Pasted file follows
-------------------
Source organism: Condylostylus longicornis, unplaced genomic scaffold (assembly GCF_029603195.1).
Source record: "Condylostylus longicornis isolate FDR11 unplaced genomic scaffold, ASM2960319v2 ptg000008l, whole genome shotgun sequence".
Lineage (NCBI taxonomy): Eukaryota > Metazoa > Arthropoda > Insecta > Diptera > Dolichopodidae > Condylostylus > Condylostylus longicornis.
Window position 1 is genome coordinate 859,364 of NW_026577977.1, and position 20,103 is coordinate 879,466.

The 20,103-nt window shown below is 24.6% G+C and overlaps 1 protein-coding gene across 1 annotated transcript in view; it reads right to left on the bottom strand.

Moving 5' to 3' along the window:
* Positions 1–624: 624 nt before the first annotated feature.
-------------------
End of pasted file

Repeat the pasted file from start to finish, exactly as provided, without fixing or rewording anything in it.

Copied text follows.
Source organism: Condylostylus longicornis, unplaced genomic scaffold (assembly GCF_029603195.1).
Source record: "Condylostylus longicornis isolate FDR11 unplaced genomic scaffold, ASM2960319v2 ptg000008l, whole genome shotgun sequence".
Lineage (NCBI taxonomy): Eukaryota > Metazoa > Arthropoda > Insecta > Diptera > Dolichopodidae > Condylostylus > Condylostylus longicornis.
Window position 1 is genome coordinate 859,364 of NW_026577977.1, and position 20,103 is coordinate 879,466.

The 20,103-nt window shown below is 24.6% G+C and overlaps 1 protein-coding gene across 1 annotated transcript in view; it reads right to left on the bottom strand.

Moving 5' to 3' along the window:
* Positions 1–624: 624 nt before the first annotated feature.